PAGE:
Is it better to cooperate or cheat? To work for the good of others, or focus on yourself? This classic self vs. group conflict is a common musing of game theorists and experimental economics known as the “public goods dilemma.”
In cooperative groups, individuals work for the benefit of the group at some personal cost, generating a “public good.” But some individuals can use public goods without contributing, effectively free-loading. Within a group cheaters prosper if they are un-policed; but between groups cooperation gives them a competitive edge.
The “dilemma between a part and the whole is inevitable in [all] social life,” says behavioral ecologist Shigeto Dobata.
In a recently published paper in PNAS Early Edition, Dobata and Kazuki Tsuji demonstrate what they believe is the first observed public goods dilemma observed in a non-human and non-microbial system.
By using the social ant Pristomyrmex punctatus, they were able to show the fitness consequences to the colony and track the shifting genetic make-up as cheaters invaded and took hold. Researchers have recently evaluated these questions in systems involving viruses and cells (where cells may secrete protective substances, or self-destruct to form a spore-dispersing stalk) but not in multicellular organisms before. Yet the results are so similar, write Dobata and Tsuji, that they believe universal principles are at play.
P. punctatus is a curious species. The queen caste, morphologically and functionally distinct in most social insects, has been secondarily lost. All workers are involved in both reproduction and cooperative tasks like foraging. There is still a division of labor, among age groups. Young workers take care of inside-nest tasks, which include asexual (thelytokous) reproduction. Older workers ease out of reproduction and shift to tasks outside the nest, like foraging.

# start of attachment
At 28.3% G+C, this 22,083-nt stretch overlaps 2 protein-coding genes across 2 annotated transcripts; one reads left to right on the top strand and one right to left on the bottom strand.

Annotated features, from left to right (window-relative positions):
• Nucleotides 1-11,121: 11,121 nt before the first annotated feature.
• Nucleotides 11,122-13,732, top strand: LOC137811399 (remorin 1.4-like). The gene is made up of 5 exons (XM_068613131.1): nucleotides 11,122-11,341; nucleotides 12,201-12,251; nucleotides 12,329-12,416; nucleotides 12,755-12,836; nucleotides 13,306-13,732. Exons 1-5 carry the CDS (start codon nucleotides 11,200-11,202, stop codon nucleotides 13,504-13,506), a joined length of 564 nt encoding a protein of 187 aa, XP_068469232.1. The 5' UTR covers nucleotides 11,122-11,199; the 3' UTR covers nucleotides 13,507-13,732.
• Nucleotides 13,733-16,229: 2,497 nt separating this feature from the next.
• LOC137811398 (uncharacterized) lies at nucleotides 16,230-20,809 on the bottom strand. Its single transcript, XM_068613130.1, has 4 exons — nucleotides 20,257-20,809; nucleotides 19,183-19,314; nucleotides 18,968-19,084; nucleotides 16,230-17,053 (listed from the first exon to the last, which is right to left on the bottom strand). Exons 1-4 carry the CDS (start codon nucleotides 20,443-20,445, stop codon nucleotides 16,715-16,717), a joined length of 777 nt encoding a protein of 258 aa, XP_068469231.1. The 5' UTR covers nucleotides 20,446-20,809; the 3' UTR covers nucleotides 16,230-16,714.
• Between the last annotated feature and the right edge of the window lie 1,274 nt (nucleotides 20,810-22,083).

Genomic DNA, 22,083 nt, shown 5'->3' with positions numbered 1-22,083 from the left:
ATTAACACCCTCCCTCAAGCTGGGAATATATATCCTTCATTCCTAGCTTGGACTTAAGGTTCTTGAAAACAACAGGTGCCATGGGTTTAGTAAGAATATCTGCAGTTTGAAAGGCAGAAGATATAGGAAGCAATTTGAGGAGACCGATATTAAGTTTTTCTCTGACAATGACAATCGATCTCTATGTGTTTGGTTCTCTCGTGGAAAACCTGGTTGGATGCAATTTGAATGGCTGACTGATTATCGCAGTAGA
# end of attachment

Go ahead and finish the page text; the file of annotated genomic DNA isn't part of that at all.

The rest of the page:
But there is a third kind of P. punctatus. A group of cheaters, made of a single intraspecific lineage in the field, that engage in very few tasks, save for reproduction.
The researchers found when these genetic cheaters infect a colony they have better individual fitness than the workers, both in terms of survival and brood production. They reduce worker survival and reproduction, as more young workers shift to tasks outside the nest to effectively pick up the slack. Eventually, the cheater hordes take over. The authors call the cheaters a kind of “transmissible social cancer.”
In cheater-only colonies, more eggs are initially produced, compared to worker colonies, but they are neglected. Eggs begin to rot and the nest becomes a dirty, unhygienic place. Eventually, the nest dies. For a group, cheating is an evolutionary dead end.
Some social insects have evolved behavior to detect and punish such cheaters, but these ants have not, so far as we can detect. In future work, Dobata plans to look for the conditions that permit the cheater lineage to persist.
He thinks differing migration rates may be key. Worker ants hardly ever migrate between colonies. Cheater ants are far more likely to up and move nests. He has begun a simulation study to evaluate the possible effects of these rates.